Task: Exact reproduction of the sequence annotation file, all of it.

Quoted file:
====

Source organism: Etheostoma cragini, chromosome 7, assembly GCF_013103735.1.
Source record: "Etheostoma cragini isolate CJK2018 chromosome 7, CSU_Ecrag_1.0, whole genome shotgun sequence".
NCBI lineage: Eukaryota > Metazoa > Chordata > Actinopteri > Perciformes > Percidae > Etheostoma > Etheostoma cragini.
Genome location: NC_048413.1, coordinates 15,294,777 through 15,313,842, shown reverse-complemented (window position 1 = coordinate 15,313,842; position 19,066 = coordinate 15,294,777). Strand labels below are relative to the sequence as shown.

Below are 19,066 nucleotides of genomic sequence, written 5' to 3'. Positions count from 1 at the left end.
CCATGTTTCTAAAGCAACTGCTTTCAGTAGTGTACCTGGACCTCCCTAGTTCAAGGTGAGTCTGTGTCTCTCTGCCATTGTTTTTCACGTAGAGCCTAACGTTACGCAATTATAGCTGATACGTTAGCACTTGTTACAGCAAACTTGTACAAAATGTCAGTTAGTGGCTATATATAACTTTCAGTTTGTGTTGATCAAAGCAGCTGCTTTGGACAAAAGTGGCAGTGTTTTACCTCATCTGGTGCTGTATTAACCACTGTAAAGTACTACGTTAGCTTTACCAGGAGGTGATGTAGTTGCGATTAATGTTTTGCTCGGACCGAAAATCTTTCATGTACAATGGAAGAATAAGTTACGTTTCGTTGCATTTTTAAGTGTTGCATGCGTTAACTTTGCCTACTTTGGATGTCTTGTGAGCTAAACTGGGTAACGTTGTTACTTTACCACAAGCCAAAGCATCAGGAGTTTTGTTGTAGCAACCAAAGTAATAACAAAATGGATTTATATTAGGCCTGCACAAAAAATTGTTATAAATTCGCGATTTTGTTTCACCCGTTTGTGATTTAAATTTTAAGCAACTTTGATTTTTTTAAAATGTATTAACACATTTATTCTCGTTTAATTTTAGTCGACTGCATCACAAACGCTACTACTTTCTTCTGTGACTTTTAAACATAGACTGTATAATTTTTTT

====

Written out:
Source organism: Etheostoma cragini, chromosome 7, assembly GCF_013103735.1.
Source record: "Etheostoma cragini isolate CJK2018 chromosome 7, CSU_Ecrag_1.0, whole genome shotgun sequence".
NCBI lineage: Eukaryota > Metazoa > Chordata > Actinopteri > Perciformes > Percidae > Etheostoma > Etheostoma cragini.
Genome location: NC_048413.1, coordinates 15,294,777 through 15,313,842, shown reverse-complemented (window position 1 = coordinate 15,313,842; position 19,066 = coordinate 15,294,777). Strand labels below are relative to the sequence as shown.

Below are 19,066 nucleotides of genomic sequence, written 5' to 3'. Positions count from 1 at the left end.
CCATGTTTCTAAAGCAACTGCTTTCAGTAGTGTACCTGGACCTCCCTAGTTCAAGGTGAGTCTGTGTCTCTCTGCCATTGTTTTTCACGTAGAGCCTAACGTTACGCAATTATAGCTGATACGTTAGCACTTGTTACAGCAAACTTGTACAAAATGTCAGTTAGTGGCTATATATAACTTTCAGTTTGTGTTGATCAAAGCAGCTGCTTTGGACAAAAGTGGCAGTGTTTTACCTCATCTGGTGCTGTATTAACCACTGTAAAGTACTACGTTAGCTTTACCAGGAGGTGATGTAGTTGCGATTAATGTTTTGCTCGGACCGAAAATCTTTCATGTACAATGGAAGAATAAGTTACGTTTCGTTGCATTTTTAAGTGTTGCATGCGTTAACTTTGCCTACTTTGGATGTCTTGTGAGCTAAACTGGGTAACGTTGTTACTTTACCACAAGCCAAAGCATCAGGAGTTTTGTTGTAGCAACCAAAGTAATAACAAAATGGATTTATATTAGGCCTGCACAAAAAATTGTTATAAATTCGCGATTTTGTTTCACCCGTTTGTGATTTAAATTTTAAGCAACTTTGATTTTTTTAAAATGTATTAACACATTTATTCTCGTTTAATTTTAGTCGACTGCATCACAAACGCTACTACTTTCTTCTGTGACTTTTAAACATAGACTGTATAATTTTTTT